Most of my work is in 35mm for various practical and aesthetic reasons, but I've been consistently impressed by Tri-X in XTOL 1+1 enlarged at 11x14. I did a little bit of testing, and got a good EI/dev combo that gives me rich tones and not too much contrast. You want a negative with detail (proper EI), but not too contrasty either (not too much development)--you get the contrast right by changing paper grades, then dodging and burning.
I tested various print developers and found out that Ansco 130 gave me a little something more. I also tone in selenium anything that gets shown, whether it is RC or FB. It removes the colour cast and gives a little contrast edge.
All these little things eventually stack up and instead of having prints that look like soot and chalk, you can get very good looking results. And then you see the work of a 35mm photographer at 16x20 that just blows your mind, and you feel like you have to start all over again...
Using film since before it was hip.
"One of the most singular characters of the hyposulphites, is the property their solutions possess of dissolving muriate of silver and retaining it in considerable quantity in permanent solution" — Sir John Frederick William Herschel, "On the Hyposulphurous Acid and its Compounds." The Edinburgh Philosophical Journal
, Vol. 1 (8 Jan. 1819): 8-29. p. 11
My APUG Portfolio
Isn't Rollei Retro just rebranded APX from the final production run? It's still available in 100-foot rolls of ISO 100 and ISO 400 from Freestyle. There are also plans afoot to resurrect it in smaller production runs, although I gather they won't be getting to the films until after the papers are in production. If the papers aren't successful, the films might not go into production.
Originally Posted by Jadedoto
You can make exceptional prints from 35mm. The crux, from my experience is that the margin for error, in all phases of the process is smaller.
Master 35mm, and larger formats in many respects become that much easier, if your a mind to deal with the drawbacks, that come with the advantages. There is no free lunch.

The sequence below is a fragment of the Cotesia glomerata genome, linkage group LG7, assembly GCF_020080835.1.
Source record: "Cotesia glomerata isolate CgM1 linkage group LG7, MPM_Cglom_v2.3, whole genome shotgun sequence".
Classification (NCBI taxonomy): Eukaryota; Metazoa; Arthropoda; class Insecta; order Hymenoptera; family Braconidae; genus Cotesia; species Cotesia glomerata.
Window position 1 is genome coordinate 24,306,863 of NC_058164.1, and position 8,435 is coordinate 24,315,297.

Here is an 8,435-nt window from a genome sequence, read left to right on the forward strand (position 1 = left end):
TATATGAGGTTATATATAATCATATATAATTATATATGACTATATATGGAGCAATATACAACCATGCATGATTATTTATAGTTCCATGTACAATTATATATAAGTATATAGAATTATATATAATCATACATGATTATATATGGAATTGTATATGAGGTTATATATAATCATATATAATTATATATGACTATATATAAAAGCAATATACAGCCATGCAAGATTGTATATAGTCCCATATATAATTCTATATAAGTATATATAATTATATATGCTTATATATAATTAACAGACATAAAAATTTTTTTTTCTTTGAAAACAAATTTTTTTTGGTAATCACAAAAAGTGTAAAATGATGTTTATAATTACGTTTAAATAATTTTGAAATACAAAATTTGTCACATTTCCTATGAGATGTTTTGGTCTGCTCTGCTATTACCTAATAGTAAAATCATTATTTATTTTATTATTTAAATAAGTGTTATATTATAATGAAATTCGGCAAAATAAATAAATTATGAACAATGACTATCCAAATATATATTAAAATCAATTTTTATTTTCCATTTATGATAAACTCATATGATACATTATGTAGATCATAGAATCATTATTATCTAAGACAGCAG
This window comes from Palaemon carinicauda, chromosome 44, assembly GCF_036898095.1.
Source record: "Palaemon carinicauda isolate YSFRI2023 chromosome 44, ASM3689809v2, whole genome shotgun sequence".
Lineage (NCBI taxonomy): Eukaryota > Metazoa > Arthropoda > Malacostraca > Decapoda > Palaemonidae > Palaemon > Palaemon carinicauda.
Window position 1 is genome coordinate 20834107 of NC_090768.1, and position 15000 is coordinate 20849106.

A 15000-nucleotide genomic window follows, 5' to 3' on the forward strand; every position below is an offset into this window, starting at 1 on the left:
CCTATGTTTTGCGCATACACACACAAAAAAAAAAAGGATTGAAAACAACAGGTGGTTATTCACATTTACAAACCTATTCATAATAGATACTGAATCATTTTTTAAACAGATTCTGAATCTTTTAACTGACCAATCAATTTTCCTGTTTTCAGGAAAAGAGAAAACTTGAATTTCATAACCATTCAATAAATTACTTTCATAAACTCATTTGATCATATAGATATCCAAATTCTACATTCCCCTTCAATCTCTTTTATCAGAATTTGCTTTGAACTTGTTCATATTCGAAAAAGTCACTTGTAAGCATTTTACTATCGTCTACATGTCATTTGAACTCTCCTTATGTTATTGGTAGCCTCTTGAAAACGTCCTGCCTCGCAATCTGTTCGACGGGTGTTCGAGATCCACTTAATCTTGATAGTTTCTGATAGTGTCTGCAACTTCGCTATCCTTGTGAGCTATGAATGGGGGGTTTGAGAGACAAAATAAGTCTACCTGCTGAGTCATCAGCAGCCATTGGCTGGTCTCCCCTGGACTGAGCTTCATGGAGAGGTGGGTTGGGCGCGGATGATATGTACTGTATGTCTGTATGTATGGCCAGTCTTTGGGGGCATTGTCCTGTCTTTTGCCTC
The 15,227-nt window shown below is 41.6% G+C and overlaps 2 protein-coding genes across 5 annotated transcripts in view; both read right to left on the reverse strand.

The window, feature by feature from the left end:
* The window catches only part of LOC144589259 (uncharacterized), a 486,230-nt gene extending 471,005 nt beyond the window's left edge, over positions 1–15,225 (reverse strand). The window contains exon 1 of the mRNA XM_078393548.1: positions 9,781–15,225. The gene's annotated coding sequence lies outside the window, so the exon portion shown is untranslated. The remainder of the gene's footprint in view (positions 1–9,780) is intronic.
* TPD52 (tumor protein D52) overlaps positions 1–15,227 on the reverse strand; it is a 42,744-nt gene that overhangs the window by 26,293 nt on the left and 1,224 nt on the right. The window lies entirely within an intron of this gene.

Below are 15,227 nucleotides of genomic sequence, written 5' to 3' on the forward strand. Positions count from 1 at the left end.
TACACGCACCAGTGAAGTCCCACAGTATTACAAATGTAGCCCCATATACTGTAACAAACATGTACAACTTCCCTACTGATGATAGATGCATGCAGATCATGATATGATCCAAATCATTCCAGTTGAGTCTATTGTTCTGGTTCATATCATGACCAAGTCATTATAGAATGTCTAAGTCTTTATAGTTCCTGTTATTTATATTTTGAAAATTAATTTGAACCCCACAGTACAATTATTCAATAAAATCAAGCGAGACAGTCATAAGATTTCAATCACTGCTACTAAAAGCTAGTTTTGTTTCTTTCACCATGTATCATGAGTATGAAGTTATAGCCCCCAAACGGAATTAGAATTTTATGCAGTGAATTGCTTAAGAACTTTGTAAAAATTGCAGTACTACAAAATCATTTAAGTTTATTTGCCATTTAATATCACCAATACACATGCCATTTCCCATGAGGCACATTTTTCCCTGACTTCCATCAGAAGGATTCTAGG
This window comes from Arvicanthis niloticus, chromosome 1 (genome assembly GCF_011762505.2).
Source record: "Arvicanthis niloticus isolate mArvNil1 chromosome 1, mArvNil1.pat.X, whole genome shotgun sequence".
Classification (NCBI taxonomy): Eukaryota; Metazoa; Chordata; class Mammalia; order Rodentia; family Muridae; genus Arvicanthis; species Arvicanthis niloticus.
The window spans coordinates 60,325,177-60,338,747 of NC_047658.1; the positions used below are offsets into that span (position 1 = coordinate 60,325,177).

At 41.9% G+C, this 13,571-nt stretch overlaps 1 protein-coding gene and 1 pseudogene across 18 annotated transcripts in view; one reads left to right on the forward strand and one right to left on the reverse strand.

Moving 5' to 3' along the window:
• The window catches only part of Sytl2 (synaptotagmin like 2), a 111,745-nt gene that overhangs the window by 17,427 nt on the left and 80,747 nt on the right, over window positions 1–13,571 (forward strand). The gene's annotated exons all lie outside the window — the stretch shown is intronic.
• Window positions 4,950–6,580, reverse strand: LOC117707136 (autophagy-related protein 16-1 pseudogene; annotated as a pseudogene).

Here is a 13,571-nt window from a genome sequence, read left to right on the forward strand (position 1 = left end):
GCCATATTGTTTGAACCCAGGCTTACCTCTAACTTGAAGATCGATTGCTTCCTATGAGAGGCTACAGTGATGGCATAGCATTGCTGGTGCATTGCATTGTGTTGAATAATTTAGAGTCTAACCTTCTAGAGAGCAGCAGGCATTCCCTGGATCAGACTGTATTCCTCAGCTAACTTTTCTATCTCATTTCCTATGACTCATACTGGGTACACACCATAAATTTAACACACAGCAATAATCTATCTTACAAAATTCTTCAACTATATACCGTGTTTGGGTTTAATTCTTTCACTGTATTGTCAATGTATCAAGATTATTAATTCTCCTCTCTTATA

That's just, like, my opinion, man...
"Master 35mm, and larger formats in many respects become that much easier" Thats very well put Mr Brunner
When I made a conscious change in direction about 20 years ago that's exactly what I did, return to 35mm tighten up my techniques & processing then switch cutting out MF for my personal work & only using 35mm & 5x4. It does mean you also tighten up your LF techniques as well and get optimal quality.
After a medium format calamity right before departure on a vacation this summer, I put some Plus-X through my Canon A-1 on the trip. Souped it in straight D-76 and was quite pleased with the results. Printed one shot of a waterfall at 11x14 -- something I haven't attempted in eons. I thought the tonality was excellent, the main difference I noticed was a bit of softness relative to similar efforts in medium format. In an art show of diverse media it got an honorable mention, so it wasn't just me that liked it. (As one might expect, the dig**** shot of the print does not do it justice but gives a hint of the presentation.)
I used D-76 because it was the only thing I had personal data for with 35mm Plus X and I had no time to test with HC110 Dilution H (my current preferred 120 developer) before I left.
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The biggest challenge I find with moving back and forth from MF to 35mm is that 35mm spoils you with respect to depth of field. I expect those who shoot even smaller format di***al suffer even more with this.
35mm, PanF, ELFK 25, Delta or Tmax 100 developed in Rodinal, DK 50, 777, or Edwal 12 can produce 16X20 with ease. I usally develop 35mm in Edwal 12 as my standard developer but as I am using my old stock I stumbled on ELFK 25 and DK 50, full film speed and excellent tones, tight grain. But then again a 6X9 ELFK 25 negative, looks as good as most 4X5.
EFKE not ELFK sorry for the mistake.
Originally Posted by Paul Howell
35mm image quality
I use LF/MF/35mm usually in that order. Each has their place, 35mm cannot be beat for ease of setup and handiness especially in rapidly changing light: note I have not used the standard "its good for quick shooting like street photography". Its good for all serious image making. I find myself wondering why being able to make large prints means something is good. I personally enjoy making 5X7's from my 35's.
No escaping it!
I must step on fallen leaves
to take this path
I print 35mm at 12x18. My negs vary from fine grained film to hp5.
I think the best advice I ever recieved was to let go of my hatred of grain and embrace it.
I use 35mm for the ease and freedom it affords, but also for the effect it allows in the final print. Grain is not an enemy, it adds so much atmosphere and reality.
Choose the tool that best suits the subject, and conditions.